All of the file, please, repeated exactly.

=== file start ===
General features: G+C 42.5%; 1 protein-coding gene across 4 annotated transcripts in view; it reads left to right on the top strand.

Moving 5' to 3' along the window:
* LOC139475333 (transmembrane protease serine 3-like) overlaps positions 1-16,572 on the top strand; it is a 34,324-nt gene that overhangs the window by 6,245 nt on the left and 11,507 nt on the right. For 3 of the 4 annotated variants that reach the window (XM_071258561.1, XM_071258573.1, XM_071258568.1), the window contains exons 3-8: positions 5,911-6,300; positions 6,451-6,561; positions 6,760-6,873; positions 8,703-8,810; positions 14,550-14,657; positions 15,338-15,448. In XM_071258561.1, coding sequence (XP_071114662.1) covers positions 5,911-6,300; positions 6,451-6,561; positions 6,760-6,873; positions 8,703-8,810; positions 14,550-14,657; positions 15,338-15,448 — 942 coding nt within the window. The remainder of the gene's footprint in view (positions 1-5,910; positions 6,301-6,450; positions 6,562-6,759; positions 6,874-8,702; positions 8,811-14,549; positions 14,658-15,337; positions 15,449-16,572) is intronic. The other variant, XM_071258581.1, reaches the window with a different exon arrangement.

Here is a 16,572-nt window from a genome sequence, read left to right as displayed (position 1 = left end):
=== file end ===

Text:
General features: G+C 42.5%; 1 protein-coding gene across 4 annotated transcripts in view; it reads left to right on the top strand.

Moving 5' to 3' along the window:
* LOC139475333 (transmembrane protease serine 3-like) overlaps positions 1-16,572 on the top strand; it is a 34,324-nt gene that overhangs the window by 6,245 nt on the left and 11,507 nt on the right. For 3 of the 4 annotated variants that reach the window (XM_071258561.1, XM_071258573.1, XM_071258568.1), the window contains exons 3-8: positions 5,911-6,300; positions 6,451-6,561; positions 6,760-6,873; positions 8,703-8,810; positions 14,550-14,657; positions 15,338-15,448. In XM_071258561.1, coding sequence (XP_071114662.1) covers positions 5,911-6,300; positions 6,451-6,561; positions 6,760-6,873; positions 8,703-8,810; positions 14,550-14,657; positions 15,338-15,448 — 942 coding nt within the window. The remainder of the gene's footprint in view (positions 1-5,910; positions 6,301-6,450; positions 6,562-6,759; positions 6,874-8,702; positions 8,811-14,549; positions 14,658-15,337; positions 15,449-16,572) is intronic. The other variant, XM_071258581.1, reaches the window with a different exon arrangement.

Here is a 16,572-nt window from a genome sequence, read left to right as displayed (position 1 = left end):